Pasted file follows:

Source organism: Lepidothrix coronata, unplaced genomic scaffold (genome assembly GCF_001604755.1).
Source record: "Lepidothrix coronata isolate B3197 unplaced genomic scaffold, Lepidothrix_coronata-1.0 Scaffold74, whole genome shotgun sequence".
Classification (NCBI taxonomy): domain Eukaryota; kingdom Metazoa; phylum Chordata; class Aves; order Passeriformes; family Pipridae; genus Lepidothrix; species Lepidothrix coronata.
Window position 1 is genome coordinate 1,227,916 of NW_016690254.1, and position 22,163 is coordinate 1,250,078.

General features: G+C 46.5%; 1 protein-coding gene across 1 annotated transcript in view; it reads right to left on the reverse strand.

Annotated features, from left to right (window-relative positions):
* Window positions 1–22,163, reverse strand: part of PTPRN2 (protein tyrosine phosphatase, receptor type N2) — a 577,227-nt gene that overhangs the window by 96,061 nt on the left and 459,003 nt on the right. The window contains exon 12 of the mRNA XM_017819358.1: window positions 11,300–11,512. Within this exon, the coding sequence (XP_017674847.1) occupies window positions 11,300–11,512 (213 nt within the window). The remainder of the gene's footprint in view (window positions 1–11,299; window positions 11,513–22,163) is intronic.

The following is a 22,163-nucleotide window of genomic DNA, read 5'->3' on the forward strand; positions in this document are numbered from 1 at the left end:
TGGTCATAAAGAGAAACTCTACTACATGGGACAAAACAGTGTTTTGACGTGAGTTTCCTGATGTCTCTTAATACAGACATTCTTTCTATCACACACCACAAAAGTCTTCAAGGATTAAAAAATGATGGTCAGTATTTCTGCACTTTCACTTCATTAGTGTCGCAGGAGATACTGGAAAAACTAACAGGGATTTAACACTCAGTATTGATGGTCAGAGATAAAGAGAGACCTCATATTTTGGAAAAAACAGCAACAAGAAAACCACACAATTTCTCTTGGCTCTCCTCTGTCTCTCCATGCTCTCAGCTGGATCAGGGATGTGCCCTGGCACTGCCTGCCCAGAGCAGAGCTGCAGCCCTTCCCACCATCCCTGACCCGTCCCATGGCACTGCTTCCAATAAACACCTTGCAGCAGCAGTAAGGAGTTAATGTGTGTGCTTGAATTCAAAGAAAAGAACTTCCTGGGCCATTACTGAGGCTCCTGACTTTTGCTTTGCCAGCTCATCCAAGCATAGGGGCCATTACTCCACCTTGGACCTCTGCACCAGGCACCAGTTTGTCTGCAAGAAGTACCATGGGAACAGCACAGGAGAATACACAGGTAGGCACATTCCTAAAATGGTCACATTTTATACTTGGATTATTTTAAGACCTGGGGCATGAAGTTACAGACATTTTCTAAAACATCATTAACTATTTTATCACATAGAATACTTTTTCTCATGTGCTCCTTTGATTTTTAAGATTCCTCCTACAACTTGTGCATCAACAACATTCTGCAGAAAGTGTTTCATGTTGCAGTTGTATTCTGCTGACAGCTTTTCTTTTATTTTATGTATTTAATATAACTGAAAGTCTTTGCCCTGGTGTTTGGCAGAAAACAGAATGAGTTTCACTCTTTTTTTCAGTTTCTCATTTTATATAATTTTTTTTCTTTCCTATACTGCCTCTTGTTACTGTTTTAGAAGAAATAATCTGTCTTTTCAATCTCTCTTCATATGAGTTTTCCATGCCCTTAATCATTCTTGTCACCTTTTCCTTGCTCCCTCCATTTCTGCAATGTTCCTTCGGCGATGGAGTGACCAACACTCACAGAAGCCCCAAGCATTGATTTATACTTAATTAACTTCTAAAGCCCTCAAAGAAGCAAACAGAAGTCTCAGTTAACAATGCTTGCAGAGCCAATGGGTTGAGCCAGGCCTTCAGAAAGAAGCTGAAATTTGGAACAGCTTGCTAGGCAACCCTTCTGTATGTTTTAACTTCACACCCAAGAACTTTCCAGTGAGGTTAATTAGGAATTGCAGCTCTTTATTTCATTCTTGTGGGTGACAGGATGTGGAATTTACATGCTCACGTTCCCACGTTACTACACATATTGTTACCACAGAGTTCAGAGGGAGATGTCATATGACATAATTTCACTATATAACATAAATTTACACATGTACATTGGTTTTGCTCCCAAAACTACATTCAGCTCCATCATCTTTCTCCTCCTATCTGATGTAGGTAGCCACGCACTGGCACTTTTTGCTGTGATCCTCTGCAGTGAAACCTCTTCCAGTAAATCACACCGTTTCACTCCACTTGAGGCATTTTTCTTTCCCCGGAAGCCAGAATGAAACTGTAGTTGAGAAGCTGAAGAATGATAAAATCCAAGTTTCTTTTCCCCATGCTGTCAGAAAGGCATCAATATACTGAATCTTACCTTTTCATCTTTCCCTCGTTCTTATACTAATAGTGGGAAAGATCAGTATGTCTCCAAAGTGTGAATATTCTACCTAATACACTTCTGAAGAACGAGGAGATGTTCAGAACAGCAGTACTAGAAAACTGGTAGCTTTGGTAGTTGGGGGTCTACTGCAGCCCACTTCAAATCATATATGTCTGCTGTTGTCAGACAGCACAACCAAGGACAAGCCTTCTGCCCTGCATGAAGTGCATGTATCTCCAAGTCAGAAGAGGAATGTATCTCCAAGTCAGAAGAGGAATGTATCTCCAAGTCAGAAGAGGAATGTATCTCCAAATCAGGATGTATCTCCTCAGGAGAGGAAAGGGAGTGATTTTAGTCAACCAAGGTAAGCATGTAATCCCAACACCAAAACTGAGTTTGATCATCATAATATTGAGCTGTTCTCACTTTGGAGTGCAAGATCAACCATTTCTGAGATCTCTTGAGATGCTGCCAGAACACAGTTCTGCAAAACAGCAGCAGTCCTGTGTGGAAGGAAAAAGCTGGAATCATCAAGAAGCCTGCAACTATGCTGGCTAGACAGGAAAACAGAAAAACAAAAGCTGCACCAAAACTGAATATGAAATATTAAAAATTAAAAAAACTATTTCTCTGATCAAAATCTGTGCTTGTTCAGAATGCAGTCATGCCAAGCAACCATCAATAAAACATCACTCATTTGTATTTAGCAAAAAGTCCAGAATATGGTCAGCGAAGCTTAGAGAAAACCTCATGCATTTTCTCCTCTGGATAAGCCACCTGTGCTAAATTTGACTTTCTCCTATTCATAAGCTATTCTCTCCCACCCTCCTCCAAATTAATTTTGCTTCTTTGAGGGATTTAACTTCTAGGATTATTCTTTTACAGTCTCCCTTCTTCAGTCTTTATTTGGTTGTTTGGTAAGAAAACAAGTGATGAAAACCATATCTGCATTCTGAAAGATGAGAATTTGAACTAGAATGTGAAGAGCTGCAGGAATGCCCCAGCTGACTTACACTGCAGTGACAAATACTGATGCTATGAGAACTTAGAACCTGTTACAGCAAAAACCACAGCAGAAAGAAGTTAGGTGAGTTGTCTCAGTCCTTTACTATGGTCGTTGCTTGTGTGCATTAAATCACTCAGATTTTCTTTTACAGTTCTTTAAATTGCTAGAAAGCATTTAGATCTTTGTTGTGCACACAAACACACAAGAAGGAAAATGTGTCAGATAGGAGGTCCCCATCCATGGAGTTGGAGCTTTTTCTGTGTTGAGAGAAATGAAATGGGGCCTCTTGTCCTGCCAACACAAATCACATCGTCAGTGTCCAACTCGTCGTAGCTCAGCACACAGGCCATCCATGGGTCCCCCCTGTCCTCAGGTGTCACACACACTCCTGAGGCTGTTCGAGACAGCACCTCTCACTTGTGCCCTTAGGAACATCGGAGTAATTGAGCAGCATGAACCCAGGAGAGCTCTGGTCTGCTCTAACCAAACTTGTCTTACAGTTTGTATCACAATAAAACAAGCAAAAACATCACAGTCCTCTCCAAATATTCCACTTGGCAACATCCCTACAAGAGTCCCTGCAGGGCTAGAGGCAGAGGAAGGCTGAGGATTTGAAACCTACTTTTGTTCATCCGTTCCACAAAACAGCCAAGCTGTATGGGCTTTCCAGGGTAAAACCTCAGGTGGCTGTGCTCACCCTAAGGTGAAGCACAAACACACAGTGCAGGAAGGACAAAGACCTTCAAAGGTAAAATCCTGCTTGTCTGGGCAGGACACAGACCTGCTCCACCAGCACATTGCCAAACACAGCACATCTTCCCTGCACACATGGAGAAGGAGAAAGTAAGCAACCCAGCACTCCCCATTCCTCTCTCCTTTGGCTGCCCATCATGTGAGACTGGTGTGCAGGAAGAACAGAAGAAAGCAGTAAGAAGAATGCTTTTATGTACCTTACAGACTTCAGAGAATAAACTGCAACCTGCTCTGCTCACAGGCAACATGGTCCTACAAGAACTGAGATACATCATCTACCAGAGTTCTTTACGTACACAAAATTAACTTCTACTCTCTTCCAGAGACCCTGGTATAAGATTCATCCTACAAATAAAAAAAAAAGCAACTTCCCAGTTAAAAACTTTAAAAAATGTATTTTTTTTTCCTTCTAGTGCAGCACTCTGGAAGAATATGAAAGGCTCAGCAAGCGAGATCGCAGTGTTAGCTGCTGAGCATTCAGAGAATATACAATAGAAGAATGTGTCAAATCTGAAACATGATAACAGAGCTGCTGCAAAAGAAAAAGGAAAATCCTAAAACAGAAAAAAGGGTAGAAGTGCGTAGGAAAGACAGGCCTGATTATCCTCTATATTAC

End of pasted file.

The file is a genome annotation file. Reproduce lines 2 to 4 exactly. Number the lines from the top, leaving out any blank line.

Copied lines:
Source record: "Lepidothrix coronata isolate B3197 unplaced genomic scaffold, Lepidothrix_coronata-1.0 Scaffold74, whole genome shotgun sequence".
Classification (NCBI taxonomy): domain Eukaryota; kingdom Metazoa; phylum Chordata; class Aves; order Passeriformes; family Pipridae; genus Lepidothrix; species Lepidothrix coronata.
Window position 1 is genome coordinate 1,227,916 of NW_016690254.1, and position 22,163 is coordinate 1,250,078.